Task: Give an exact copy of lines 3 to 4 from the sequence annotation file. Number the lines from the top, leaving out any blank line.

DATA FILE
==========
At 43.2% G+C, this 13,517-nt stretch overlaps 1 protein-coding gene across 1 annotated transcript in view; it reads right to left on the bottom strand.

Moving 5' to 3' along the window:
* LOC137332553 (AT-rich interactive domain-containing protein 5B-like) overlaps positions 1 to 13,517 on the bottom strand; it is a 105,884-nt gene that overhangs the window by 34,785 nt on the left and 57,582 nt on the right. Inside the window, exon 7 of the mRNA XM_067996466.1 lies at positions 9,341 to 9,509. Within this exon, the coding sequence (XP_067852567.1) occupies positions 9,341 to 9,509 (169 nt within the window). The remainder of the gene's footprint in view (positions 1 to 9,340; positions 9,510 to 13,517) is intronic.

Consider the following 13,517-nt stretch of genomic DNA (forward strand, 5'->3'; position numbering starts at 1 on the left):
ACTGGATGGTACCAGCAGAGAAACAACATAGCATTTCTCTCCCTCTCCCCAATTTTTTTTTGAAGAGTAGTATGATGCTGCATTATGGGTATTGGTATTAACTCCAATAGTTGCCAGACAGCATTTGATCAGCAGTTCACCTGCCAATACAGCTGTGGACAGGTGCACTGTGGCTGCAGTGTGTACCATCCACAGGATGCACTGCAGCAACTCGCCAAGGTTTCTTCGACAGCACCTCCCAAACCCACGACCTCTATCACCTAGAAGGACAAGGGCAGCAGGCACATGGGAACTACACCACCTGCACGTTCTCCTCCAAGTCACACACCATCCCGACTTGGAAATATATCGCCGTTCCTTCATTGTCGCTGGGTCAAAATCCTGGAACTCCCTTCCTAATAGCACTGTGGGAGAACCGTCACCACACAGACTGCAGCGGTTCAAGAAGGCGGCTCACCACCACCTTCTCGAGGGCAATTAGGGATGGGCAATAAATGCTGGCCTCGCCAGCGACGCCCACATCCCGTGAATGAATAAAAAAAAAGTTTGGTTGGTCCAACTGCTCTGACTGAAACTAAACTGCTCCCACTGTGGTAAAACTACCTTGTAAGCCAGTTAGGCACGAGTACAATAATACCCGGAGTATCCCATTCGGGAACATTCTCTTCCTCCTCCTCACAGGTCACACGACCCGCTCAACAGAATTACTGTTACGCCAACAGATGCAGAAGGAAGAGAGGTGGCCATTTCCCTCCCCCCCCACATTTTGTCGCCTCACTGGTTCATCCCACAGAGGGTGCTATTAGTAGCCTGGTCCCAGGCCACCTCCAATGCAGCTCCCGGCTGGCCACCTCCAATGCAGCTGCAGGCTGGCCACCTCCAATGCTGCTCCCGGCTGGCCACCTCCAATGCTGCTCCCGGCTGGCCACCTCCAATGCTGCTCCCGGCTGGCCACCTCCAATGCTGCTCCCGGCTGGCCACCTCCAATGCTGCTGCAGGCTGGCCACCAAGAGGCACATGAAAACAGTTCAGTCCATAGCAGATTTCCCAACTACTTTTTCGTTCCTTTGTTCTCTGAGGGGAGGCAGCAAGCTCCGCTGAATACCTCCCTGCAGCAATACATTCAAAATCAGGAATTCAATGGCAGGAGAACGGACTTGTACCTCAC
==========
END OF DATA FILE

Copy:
* LOC137332553 (AT-rich interactive domain-containing protein 5B-like) overlaps positions 1 to 13,517 on the bottom strand; it is a 105,884-nt gene that overhangs the window by 34,785 nt on the left and 57,582 nt on the right. Inside the window, exon 7 of the mRNA XM_067996466.1 lies at positions 9,341 to 9,509. Within this exon, the coding sequence (XP_067852567.1) occupies positions 9,341 to 9,509 (169 nt within the window). The remainder of the gene's footprint in view (positions 1 to 9,340; positions 9,510 to 13,517) is intronic.

Consider the following 13,517-nt stretch of genomic DNA (forward strand, 5'->3'; position numbering starts at 1 on the left):